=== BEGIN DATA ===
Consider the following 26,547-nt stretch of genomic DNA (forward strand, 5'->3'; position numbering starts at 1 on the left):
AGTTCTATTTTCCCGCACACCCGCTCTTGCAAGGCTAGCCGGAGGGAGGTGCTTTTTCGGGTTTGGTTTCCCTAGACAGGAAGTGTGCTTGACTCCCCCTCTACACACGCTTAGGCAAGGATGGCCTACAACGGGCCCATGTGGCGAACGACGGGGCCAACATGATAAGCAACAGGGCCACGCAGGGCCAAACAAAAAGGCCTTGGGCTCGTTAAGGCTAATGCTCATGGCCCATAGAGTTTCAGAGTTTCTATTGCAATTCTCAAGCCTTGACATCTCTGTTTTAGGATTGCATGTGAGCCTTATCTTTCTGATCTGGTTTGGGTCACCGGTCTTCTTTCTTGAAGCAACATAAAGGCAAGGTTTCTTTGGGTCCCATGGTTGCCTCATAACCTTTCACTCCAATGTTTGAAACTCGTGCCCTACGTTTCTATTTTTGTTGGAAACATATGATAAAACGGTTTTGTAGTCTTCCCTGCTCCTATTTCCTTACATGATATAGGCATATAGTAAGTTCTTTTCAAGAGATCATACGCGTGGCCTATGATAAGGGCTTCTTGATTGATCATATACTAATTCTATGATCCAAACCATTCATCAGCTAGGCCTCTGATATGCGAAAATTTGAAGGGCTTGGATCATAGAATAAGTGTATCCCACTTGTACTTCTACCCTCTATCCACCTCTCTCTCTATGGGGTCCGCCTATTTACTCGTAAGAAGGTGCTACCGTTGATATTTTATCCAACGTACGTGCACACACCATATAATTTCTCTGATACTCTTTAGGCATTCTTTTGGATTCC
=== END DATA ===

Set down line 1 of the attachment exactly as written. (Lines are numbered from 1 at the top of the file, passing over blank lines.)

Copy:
Consider the following 26,547-nt stretch of genomic DNA (forward strand, 5'->3'; position numbering starts at 1 on the left):